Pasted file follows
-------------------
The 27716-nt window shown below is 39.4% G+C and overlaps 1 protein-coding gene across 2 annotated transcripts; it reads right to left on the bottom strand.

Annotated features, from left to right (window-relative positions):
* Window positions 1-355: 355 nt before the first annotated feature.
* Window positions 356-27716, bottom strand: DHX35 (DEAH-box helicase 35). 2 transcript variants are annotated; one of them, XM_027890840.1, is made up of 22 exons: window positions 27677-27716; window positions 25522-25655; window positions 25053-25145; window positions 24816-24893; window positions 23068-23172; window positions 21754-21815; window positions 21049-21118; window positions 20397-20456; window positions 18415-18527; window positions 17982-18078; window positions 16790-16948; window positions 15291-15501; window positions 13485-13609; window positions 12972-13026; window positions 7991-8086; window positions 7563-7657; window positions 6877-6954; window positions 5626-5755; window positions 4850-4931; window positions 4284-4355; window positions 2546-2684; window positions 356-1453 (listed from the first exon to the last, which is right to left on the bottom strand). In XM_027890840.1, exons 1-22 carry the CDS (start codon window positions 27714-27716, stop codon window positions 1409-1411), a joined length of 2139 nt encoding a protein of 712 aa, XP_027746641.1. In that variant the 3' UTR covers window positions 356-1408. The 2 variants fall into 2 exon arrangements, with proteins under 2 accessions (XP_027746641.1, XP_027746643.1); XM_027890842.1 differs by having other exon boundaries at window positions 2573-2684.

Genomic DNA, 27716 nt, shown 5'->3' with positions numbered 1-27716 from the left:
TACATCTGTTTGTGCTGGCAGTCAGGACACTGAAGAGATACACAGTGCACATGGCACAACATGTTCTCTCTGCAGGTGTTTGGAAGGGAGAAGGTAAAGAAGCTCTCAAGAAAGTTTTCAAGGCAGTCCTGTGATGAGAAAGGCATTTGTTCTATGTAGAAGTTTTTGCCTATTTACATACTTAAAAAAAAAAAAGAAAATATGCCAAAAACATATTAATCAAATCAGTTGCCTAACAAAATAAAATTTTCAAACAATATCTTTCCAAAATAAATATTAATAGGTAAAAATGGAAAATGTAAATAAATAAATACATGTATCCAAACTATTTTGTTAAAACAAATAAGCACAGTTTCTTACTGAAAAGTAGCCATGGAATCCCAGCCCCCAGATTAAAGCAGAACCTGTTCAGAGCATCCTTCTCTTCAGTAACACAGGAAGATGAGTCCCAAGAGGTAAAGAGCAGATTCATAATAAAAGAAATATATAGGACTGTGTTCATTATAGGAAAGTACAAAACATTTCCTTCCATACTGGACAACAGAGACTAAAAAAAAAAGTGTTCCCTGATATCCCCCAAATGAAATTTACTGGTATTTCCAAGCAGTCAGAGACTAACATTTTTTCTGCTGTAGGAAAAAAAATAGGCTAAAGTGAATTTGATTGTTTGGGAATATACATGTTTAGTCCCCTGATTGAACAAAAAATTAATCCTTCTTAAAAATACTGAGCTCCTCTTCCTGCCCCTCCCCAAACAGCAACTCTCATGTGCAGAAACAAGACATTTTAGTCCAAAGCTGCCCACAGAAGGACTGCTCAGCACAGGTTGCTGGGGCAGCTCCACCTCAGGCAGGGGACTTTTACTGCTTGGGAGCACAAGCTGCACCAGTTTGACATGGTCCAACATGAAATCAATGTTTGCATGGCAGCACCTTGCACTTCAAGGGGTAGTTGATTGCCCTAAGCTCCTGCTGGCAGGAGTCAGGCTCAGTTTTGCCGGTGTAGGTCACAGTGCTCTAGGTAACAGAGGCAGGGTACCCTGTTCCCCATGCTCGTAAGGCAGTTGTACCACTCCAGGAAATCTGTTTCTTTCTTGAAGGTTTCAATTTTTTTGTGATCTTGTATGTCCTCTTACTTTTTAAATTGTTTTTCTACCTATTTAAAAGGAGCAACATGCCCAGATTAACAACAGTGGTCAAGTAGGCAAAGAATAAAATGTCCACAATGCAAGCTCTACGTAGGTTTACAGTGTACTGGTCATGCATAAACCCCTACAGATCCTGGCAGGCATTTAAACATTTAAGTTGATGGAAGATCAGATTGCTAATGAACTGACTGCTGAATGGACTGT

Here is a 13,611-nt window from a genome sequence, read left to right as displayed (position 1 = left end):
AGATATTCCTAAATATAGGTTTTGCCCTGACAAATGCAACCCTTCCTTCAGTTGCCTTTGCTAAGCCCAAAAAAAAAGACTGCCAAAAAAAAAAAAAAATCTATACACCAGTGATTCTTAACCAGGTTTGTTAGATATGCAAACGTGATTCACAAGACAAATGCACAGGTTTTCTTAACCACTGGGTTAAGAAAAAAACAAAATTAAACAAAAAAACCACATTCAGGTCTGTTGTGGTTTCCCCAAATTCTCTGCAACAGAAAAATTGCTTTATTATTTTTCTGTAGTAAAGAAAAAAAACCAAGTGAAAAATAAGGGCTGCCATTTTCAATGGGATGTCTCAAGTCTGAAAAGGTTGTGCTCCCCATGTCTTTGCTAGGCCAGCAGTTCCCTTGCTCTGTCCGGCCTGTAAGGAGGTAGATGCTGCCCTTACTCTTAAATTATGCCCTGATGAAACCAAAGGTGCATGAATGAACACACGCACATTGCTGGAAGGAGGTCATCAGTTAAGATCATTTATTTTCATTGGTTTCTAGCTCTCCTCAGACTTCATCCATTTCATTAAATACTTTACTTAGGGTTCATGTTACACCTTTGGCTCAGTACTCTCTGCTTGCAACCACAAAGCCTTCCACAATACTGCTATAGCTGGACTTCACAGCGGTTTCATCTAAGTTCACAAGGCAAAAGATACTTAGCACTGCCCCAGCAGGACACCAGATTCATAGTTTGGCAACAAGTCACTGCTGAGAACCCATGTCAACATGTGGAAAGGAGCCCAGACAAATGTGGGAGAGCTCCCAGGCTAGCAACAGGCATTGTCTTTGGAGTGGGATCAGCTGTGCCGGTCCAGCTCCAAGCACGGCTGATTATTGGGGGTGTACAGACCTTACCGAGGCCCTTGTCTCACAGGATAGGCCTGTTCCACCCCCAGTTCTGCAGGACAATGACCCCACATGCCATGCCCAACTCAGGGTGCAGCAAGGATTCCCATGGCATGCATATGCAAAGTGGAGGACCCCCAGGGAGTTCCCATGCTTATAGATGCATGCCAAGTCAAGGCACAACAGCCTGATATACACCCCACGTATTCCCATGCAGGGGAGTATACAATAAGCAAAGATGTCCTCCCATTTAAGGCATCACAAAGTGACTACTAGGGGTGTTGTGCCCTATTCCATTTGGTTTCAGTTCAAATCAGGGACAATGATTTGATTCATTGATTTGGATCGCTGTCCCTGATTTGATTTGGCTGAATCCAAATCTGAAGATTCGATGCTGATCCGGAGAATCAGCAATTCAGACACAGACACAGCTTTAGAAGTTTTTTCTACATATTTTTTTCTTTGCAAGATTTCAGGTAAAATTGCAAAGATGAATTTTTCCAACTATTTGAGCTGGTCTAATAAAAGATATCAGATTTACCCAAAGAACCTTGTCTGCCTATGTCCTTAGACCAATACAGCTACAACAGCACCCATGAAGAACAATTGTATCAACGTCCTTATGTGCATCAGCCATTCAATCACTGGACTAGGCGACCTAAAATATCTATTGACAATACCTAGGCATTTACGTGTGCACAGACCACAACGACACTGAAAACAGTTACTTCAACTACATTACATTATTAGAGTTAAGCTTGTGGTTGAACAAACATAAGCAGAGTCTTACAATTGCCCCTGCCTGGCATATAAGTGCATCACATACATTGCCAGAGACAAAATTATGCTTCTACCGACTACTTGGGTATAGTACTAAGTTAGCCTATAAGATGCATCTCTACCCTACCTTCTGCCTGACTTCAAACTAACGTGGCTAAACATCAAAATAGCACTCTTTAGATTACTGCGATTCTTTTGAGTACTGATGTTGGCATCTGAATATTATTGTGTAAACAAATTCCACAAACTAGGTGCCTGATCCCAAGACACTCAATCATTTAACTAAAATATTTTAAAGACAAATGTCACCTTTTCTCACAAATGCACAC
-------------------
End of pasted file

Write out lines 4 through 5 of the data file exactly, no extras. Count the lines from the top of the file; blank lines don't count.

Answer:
* Window positions 356-27716, bottom strand: DHX35 (DEAH-box helicase 35). 2 transcript variants are annotated; one of them, XM_027890840.1, is made up of 22 exons: window positions 27677-27716; window positions 25522-25655; window positions 25053-25145; window positions 24816-24893; window positions 23068-23172; window positions 21754-21815; window positions 21049-21118; window positions 20397-20456; window positions 18415-18527; window positions 17982-18078; window positions 16790-16948; window positions 15291-15501; window positions 13485-13609; window positions 12972-13026; window positions 7991-8086; window positions 7563-7657; window positions 6877-6954; window positions 5626-5755; window positions 4850-4931; window positions 4284-4355; window positions 2546-2684; window positions 356-1453 (listed from the first exon to the last, which is right to left on the bottom strand). In XM_027890840.1, exons 1-22 carry the CDS (start codon window positions 27714-27716, stop codon window positions 1409-1411), a joined length of 2139 nt encoding a protein of 712 aa, XP_027746641.1. In that variant the 3' UTR covers window positions 356-1408. The 2 variants fall into 2 exon arrangements, with proteins under 2 accessions (XP_027746641.1, XP_027746643.1); XM_027890842.1 differs by having other exon boundaries at window positions 2573-2684.

Genomic DNA, 27716 nt, shown 5'->3' with positions numbered 1-27716 from the left: